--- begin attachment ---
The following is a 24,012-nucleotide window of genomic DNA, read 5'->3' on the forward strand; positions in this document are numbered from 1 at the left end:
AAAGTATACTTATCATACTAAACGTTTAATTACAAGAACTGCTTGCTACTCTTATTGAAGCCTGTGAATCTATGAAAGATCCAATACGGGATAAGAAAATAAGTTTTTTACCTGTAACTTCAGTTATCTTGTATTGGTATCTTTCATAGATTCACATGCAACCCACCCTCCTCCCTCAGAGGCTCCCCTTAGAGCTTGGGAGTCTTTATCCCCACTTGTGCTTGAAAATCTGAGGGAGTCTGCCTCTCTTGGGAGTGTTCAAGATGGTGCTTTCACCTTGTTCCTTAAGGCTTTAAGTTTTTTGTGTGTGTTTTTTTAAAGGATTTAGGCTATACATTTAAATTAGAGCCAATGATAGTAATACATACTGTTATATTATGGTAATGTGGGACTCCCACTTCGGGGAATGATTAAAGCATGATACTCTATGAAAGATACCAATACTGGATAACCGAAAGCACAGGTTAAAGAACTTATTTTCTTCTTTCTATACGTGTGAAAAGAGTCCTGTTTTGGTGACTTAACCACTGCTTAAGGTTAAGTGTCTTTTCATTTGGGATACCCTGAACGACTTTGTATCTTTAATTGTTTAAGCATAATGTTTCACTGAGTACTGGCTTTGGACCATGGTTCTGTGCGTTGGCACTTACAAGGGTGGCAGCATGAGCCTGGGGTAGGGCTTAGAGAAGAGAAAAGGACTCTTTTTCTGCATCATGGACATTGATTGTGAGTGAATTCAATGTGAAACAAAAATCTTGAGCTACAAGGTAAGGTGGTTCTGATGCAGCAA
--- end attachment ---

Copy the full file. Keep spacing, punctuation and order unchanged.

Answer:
The following is a 24,012-nucleotide window of genomic DNA, read 5'->3' on the forward strand; positions in this document are numbered from 1 at the left end:
AAAGTATACTTATCATACTAAACGTTTAATTACAAGAACTGCTTGCTACTCTTATTGAAGCCTGTGAATCTATGAAAGATCCAATACGGGATAAGAAAATAAGTTTTTTACCTGTAACTTCAGTTATCTTGTATTGGTATCTTTCATAGATTCACATGCAACCCACCCTCCTCCCTCAGAGGCTCCCCTTAGAGCTTGGGAGTCTTTATCCCCACTTGTGCTTGAAAATCTGAGGGAGTCTGCCTCTCTTGGGAGTGTTCAAGATGGTGCTTTCACCTTGTTCCTTAAGGCTTTAAGTTTTTTGTGTGTGTTTTTTTAAAGGATTTAGGCTATACATTTAAATTAGAGCCAATGATAGTAATACATACTGTTATATTATGGTAATGTGGGACTCCCACTTCGGGGAATGATTAAAGCATGATACTCTATGAAAGATACCAATACTGGATAACCGAAAGCACAGGTTAAAGAACTTATTTTCTTCTTTCTATACGTGTGAAAAGAGTCCTGTTTTGGTGACTTAACCACTGCTTAAGGTTAAGTGTCTTTTCATTTGGGATACCCTGAACGACTTTGTATCTTTAATTGTTTAAGCATAATGTTTCACTGAGTACTGGCTTTGGACCATGGTTCTGTGCGTTGGCACTTACAAGGGTGGCAGCATGAGCCTGGGGTAGGGCTTAGAGAAGAGAAAAGGACTCTTTTTCTGCATCATGGACATTGATTGTGAGTGAATTCAATGTGAAACAAAAATCTTGAGCTACAAGGTAAGGTGGTTCTGATGCAGCAA